# Source settings (i.e. where to find the source code)
# This is a custom variable, used below

include $(INCLUDE_DIR)/

# Package definition; instructs on how and where our package will appear in the overall configuration menu ('make menuconfig')
define Package/helloworld
        TITLE:=Hello, World!

# Package description; a more verbose description on what our package does
define Package/helloworld/description
        A simple "Hello, world!" -application.

# Package preparation instructions; create the build directory and copy the source code.
# The last command is necessary to ensure our preparation instructions remain compatible with the patching system.
define Build/Prepare
        mkdir -p $(PKG_BUILD_DIR)
        cp $(SOURCE_DIR)/* $(PKG_BUILD_DIR)

# Package build instructions; invoke the target-specific compiler to first compile the source file, and then to link the file into the final executable
define Build/Compile
        $(TARGET_CC) $(TARGET_CFLAGS) -o $(PKG_BUILD_DIR)/helloworld.o -c $(PKG_BUILD_DIR)/helloworld.c
        $(TARGET_CC) $(TARGET_LDFLAGS) -o $(PKG_BUILD_DIR)/$1 $(PKG_BUILD_DIR)/helloworld.o

# Package install instructions; create a directory inside the package to hold our executable, and then copy the executable we built previously into the folder
define Package/helloworld/install
        $(INSTALL_DIR) $(1)/usr/bin
        $(INSTALL_BIN) $(PKG_BUILD_DIR)/helloworld $(1)/usr/bin

# This command is always the last, it uses the definitions and variables we give above in order to get the job done
$(eval $(call BuildPackage,helloworld))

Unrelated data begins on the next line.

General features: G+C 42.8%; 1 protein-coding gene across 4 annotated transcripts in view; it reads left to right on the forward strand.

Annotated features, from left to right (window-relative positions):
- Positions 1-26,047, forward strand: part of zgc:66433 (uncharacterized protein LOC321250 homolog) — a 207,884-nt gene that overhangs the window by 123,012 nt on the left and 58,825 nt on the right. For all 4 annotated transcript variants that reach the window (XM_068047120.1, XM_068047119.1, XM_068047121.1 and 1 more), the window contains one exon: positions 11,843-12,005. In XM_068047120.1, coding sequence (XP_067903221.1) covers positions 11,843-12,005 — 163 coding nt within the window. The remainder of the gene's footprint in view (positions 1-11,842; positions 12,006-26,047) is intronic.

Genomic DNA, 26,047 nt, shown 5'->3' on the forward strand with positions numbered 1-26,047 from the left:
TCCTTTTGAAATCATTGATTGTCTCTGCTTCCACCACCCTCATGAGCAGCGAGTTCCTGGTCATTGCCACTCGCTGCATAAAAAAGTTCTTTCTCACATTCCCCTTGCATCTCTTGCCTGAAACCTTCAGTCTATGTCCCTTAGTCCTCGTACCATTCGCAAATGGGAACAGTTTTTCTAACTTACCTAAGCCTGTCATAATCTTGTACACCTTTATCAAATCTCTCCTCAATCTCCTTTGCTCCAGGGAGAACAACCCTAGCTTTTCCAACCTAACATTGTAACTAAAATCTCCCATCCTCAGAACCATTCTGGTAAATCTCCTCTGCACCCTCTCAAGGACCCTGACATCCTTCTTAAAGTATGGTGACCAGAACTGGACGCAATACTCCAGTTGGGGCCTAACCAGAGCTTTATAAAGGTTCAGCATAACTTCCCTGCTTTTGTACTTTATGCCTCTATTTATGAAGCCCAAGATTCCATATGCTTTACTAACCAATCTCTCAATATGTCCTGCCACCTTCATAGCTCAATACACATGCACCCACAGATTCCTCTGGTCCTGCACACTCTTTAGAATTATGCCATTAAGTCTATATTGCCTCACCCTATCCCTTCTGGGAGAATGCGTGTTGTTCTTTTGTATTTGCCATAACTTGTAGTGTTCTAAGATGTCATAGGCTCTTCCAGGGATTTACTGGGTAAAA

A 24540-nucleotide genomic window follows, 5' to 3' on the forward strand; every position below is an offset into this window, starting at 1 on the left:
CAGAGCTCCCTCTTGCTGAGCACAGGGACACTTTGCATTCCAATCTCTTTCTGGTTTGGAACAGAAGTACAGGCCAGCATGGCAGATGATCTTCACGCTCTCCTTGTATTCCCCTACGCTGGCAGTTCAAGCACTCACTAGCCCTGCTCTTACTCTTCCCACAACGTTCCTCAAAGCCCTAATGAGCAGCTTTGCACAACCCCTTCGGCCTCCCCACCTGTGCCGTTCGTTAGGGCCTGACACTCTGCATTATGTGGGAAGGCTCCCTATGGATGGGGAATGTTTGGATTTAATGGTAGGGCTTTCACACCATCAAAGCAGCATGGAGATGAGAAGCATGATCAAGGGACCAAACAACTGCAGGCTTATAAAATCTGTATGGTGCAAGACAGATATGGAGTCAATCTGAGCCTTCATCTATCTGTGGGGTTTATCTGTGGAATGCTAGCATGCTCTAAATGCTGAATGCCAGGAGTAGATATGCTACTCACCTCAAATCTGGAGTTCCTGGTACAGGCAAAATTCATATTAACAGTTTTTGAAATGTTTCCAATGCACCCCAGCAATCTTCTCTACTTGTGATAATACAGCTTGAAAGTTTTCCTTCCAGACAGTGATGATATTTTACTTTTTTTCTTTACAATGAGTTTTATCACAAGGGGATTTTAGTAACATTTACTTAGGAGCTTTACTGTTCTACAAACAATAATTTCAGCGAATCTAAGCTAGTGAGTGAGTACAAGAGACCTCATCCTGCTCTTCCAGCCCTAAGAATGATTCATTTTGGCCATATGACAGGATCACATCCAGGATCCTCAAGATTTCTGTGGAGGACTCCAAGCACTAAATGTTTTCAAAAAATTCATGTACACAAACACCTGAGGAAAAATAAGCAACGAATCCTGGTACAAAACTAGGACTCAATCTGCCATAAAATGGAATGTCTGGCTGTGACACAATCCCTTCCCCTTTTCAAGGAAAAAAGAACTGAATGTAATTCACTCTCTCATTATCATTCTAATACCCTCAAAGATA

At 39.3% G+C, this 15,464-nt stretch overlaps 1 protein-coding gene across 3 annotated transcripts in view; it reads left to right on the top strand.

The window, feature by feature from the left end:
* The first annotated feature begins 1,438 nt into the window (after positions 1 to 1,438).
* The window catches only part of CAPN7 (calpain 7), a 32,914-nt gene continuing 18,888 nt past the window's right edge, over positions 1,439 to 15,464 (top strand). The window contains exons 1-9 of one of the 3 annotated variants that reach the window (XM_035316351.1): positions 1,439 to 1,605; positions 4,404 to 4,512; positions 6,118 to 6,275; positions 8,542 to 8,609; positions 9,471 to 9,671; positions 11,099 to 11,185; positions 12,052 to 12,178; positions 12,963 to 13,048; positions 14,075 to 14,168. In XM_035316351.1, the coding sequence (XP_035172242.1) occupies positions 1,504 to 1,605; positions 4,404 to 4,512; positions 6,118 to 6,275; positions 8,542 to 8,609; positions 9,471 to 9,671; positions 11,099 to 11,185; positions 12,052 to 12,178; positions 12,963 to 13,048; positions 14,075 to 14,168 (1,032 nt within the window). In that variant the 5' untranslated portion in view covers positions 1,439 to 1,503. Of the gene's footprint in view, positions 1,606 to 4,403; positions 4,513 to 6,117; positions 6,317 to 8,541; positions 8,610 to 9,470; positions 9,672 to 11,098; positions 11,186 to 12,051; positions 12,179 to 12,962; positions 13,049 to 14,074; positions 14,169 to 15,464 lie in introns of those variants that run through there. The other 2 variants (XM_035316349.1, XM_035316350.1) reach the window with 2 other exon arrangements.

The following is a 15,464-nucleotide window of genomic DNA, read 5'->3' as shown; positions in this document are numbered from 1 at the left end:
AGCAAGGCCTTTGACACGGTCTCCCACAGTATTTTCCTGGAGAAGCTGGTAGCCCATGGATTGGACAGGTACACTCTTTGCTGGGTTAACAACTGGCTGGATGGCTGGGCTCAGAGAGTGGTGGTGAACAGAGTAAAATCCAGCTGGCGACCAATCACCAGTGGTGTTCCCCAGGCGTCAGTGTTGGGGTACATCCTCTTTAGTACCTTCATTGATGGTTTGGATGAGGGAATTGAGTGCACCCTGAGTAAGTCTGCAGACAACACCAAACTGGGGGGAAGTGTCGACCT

Your Makefile is quite similar to what I got in this guide:
Unfortunately, I've followed this guide, and though I've got no error the .ipk file is not generated in the expected directory.

Create a folder: since you are making a kernel module, put in in ~/openwrt/package/kernel and lets call it "hello-world"
Inside that folder create a sub-folder called "src"
Inside the "hello-world" folder create a almost minimal Makefile like:

# Copyright (C) 2006-2009
# This is free software, licensed under the GNU General Public License v2.
# See /LICENSE for more information.

include $(TOPDIR)/
include $(INCLUDE_DIR)/


include $(INCLUDE_DIR)/

define KernelPackage/hello-world
  CATEGORY:=Kernel modules
  SUBMENU:=Other modules
  TITLE:=Hello World Kernel Module

define Build/Compile
	$(MAKE) -C "$(LINUX_DIR)" \
		M="$(PKG_BUILD_DIR)" \

$(eval $(call KernelPackage,hello-world))

In your "src" sub-folder you should have a file with the source code from your post above. Lets call that: "hello-world.c"

Now add another Makefile INSIDE the src folder:

obj-m += hello-world.o

Again: those are simple files, add more fancy stuff as you get more comfortable (or need extra).

from ~/openwrt and as normal user:

make package/hello-world/compile V=s

V=s is optional but I would recommend to see any errors.
Change the source and I recommend:

make package/hello-world/{clean,compile} V=s

you will end up the an kmod-hello-world_(kernel version)(version)(target).ipk in ~/openwrt/bin/target/(whatever your target)/packages

in ~/openwrt/build_dir/(target)/(linux)/hello-world you end up the everything the original "src" folder plus anything that was needed to build the .ko file and the .ipkg stuff.

DON'T forget to do a "make menuconfig" and select your module (either as * or M, but I would use M for clarity). Inside "kernel modules/Other modules" as defined in the "top" Makefile.


Do I need to select it in menuconfig before running make package/hello-world/compile V=s?

Thanks a lot. I've successfully created the .ipk files and .ko.
I've loaded the .ko and installed the .ipk. When the module is loaded I see the log messages in the system log as written in the source code. But what are the similar outcomes for the installed package? Can a package be used just like its corresponding module? What is the relation between them?